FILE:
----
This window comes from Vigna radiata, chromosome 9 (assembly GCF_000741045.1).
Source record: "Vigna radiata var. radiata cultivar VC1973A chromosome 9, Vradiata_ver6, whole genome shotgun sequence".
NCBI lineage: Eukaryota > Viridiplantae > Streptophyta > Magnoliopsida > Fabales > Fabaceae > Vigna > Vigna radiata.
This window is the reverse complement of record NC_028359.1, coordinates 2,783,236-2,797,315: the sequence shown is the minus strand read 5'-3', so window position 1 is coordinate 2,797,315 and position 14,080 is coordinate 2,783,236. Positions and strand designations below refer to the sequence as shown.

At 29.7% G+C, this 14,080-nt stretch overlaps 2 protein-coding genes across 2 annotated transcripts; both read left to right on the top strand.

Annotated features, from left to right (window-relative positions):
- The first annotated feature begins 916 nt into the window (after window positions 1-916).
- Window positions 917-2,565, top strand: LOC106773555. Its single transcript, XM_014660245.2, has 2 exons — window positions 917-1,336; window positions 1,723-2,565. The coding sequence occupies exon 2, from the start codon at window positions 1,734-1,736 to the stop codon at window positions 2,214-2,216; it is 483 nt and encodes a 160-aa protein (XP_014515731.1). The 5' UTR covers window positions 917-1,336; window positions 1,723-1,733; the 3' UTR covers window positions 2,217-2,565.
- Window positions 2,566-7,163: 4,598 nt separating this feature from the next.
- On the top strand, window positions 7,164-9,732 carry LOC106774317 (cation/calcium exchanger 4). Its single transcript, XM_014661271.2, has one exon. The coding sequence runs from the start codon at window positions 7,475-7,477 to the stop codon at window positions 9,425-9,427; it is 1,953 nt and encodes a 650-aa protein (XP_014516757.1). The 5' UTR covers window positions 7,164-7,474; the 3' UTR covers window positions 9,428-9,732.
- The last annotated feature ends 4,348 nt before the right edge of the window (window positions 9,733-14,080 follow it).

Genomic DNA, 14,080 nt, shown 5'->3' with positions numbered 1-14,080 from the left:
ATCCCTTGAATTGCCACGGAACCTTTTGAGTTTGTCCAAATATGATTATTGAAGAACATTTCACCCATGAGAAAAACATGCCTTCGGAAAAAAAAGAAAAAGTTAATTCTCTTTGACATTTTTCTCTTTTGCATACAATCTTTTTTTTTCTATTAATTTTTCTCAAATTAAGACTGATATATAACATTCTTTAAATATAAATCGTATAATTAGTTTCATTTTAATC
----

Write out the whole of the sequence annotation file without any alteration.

This window comes from Vigna radiata, chromosome 9 (assembly GCF_000741045.1).
Source record: "Vigna radiata var. radiata cultivar VC1973A chromosome 9, Vradiata_ver6, whole genome shotgun sequence".
NCBI lineage: Eukaryota > Viridiplantae > Streptophyta > Magnoliopsida > Fabales > Fabaceae > Vigna > Vigna radiata.
This window is the reverse complement of record NC_028359.1, coordinates 2,783,236-2,797,315: the sequence shown is the minus strand read 5'-3', so window position 1 is coordinate 2,797,315 and position 14,080 is coordinate 2,783,236. Positions and strand designations below refer to the sequence as shown.

At 29.7% G+C, this 14,080-nt stretch overlaps 2 protein-coding genes across 2 annotated transcripts; both read left to right on the top strand.

Annotated features, from left to right (window-relative positions):
- The first annotated feature begins 916 nt into the window (after window positions 1-916).
- Window positions 917-2,565, top strand: LOC106773555. Its single transcript, XM_014660245.2, has 2 exons — window positions 917-1,336; window positions 1,723-2,565. The coding sequence occupies exon 2, from the start codon at window positions 1,734-1,736 to the stop codon at window positions 2,214-2,216; it is 483 nt and encodes a 160-aa protein (XP_014515731.1). The 5' UTR covers window positions 917-1,336; window positions 1,723-1,733; the 3' UTR covers window positions 2,217-2,565.
- Window positions 2,566-7,163: 4,598 nt separating this feature from the next.
- On the top strand, window positions 7,164-9,732 carry LOC106774317 (cation/calcium exchanger 4). Its single transcript, XM_014661271.2, has one exon. The coding sequence runs from the start codon at window positions 7,475-7,477 to the stop codon at window positions 9,425-9,427; it is 1,953 nt and encodes a 650-aa protein (XP_014516757.1). The 5' UTR covers window positions 7,164-7,474; the 3' UTR covers window positions 9,428-9,732.
- The last annotated feature ends 4,348 nt before the right edge of the window (window positions 9,733-14,080 follow it).

Genomic DNA, 14,080 nt, shown 5'->3' with positions numbered 1-14,080 from the left:
ATCCCTTGAATTGCCACGGAACCTTTTGAGTTTGTCCAAATATGATTATTGAAGAACATTTCACCCATGAGAAAAACATGCCTTCGGAAAAAAAAGAAAAAGTTAATTCTCTTTGACATTTTTCTCTTTTGCATACAATCTTTTTTTTTCTATTAATTTTTCTCAAATTAAGACTGATATATAACATTCTTTAAATATAAATCGTATAATTAGTTTCATTTTAATC